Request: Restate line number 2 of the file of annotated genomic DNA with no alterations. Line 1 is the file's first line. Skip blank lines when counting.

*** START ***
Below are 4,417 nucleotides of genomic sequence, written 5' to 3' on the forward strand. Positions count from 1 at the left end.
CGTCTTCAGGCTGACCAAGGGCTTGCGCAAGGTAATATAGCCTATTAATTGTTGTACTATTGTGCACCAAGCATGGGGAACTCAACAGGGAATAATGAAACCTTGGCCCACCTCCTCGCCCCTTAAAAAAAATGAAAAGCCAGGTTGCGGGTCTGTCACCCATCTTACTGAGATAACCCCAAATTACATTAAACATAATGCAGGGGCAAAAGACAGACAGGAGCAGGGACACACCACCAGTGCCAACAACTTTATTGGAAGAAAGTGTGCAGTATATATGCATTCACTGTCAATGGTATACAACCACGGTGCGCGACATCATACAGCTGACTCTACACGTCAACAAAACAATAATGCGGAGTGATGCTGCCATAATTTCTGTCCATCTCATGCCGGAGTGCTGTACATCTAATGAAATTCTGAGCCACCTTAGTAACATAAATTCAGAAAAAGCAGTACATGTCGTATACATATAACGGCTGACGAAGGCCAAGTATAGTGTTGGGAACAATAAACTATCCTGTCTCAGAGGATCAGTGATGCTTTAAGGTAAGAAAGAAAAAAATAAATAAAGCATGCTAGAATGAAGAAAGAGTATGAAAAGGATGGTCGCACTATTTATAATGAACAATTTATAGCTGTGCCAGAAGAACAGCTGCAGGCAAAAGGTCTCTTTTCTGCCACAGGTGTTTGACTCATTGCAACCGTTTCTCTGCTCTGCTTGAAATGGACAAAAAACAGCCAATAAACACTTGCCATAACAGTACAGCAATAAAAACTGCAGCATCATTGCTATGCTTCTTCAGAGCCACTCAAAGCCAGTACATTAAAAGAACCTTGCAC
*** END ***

CGTCTTCAGGCTGACCAAGGGCTTGCGCAAGGTAATATAGCCTATTAATTGTTGTACTATTGTGCACCAAGCATGGGGAACTCAACAGGGAATAATGAAACCTTGGCCCACCTCCTCGCCCCTTAAAAAAAATGAAAAGCCAGGTTGCGGGTCTGTCACCCATCTTACTGAGATAACCCCAAATTACATTAAACATAATGCAGGGGCAAAAGACAGACAGGAGCAGGGACACACCACCAGTGCCAACAACTTTATTGGAAGAAAGTGTGCAGTATATATGCATTCACTGTCAATGGTATACAACCACGGTGCGCGACATCATACAGCTGACTCTACACGTCAACAAAACAATAATGCGGAGTGATGCTGCCATAATTTCTGTCCATCTCATGCCGGAGTGCTGTACATCTAATGAAATTCTGAGCCACCTTAGTAACATAAATTCAGAAAAAGCAGTACATGTCGTATACATATAACGGCTGACGAAGGCCAAGTATAGTGTTGGGAACAATAAACTATCCTGTCTCAGAGGATCAGTGATGCTTTAAGGTAAGAAAGAAAAAAATAAATAAAGCATGCTAGAATGAAGAAAGAGTATGAAAAGGATGGTCGCACTATTTATAATGAACAATTTATAGCTGTGCCAGAAGAACAGCTGCAGGCAAAAGGTCTCTTTTCTGCCACAGGTGTTTGACTCATTGCAACCGTTTCTCTGCTCTGCTTGAAATGGACAAAAAACAGCCAATAAACACTTGCCATAACAGTACAGCAATAAAAACTGCAGCATCATTGCTATGCTTCTTCAGAGCCACTCAAAGCCAGTACATTAAAAGAACCTTGCAC